An external, reinforced mantle 10 protects the core towards direct exposure to drilling fluid and hydrocarbons. At the same time the mantle 10 allows migration of hydrocarbons to the core 12 and swelling (and thus expanding of the packer). The external, reinforced mantle 10 comprises rubber, for example acrylonitrile, hydrogenated nitrile, chloroprene, ethylene vinylacetate rubber, silicone, ethylene propylene diene monomer, butyl, chlorosulphonated polyethylene, polyurethane, ACM, BIMS or other types of rubber having less expansion or slower diffusion than the core and a reinforcement 11, preferably fibre reinforcement, e.g. kevlar, said reinforcement reinforces the external mantle 10. An essential feature of the rubber in the mantle 10 is that it has a swelling in drilling fluids, which is slower than the core 12. With “a higher resistance towards hydrocarbons” is here meant that the rubber only to a small degree swells upon exposure to hydrocarbons.
Several elastic polymers have a considerable absorption of hydrocarbons without absorption of water, and the polymers in the present invention are predominantly hydrophobic. By immersion in a hydrocarbonaceous medium, hydrocarbons migrate into and through the external mantle 10 and further into the core 12, which is swelling upon absorption of these.
The present invention provides several benefits compared to state of the art. The packer adjusts continuously to variations in the movements of the formation or washouts of the borehole, which implies that better shutting off/sealing between reservoir sections may be achieved and undesired well fluid can not flow past the packer element in the annular space. There is no need for well operations when installing the packer, which represents cost savings compared to today's methods for installation. The packer has no moving parts and is thus a simple and reliable device. The packer expands faster and more in a produced hydrocarbon, than in a water based or oil based drilling fluid or completion fluid at the same temperature and will thus expand less when the packer is immersed in drilling fluid.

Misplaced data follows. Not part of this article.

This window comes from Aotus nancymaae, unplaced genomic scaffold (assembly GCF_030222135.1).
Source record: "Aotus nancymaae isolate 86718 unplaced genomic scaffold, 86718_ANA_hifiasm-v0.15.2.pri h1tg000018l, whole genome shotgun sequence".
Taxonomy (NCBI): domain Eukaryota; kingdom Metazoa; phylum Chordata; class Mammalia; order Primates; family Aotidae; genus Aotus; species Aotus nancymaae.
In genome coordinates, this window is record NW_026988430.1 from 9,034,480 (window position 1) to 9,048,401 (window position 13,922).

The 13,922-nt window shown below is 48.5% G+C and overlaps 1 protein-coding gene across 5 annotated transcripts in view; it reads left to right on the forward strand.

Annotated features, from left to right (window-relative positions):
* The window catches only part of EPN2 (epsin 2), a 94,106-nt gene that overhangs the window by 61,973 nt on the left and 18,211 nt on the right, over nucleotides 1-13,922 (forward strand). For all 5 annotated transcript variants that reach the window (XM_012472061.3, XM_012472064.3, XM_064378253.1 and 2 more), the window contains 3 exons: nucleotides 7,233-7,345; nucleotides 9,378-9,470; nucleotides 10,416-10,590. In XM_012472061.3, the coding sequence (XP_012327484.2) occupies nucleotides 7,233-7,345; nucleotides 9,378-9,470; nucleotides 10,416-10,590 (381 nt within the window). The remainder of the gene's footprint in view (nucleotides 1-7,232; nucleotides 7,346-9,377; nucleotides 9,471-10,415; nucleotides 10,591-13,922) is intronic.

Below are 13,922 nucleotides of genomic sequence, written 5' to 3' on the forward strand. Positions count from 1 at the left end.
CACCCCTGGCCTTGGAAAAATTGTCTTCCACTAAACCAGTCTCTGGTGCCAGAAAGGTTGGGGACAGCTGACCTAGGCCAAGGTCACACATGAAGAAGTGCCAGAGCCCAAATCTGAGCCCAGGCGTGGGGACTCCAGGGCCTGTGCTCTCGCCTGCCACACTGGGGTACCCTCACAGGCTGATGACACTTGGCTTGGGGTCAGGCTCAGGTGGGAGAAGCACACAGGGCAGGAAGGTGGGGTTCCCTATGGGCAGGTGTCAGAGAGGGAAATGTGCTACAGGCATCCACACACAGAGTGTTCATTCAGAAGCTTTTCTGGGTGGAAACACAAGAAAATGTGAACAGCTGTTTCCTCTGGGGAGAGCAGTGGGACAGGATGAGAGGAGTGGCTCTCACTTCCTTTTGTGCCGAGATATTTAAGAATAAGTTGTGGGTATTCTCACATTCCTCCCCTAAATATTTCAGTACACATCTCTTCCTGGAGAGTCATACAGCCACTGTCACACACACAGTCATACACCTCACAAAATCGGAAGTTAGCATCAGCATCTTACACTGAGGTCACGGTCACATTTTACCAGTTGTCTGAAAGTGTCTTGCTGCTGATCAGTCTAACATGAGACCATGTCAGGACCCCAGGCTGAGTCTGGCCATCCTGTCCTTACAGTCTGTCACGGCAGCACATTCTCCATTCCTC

In another embodiment of the present invention, the core 12 is surrounded by an external mantle of rubber, e.g. a nitrile which is not reinforced.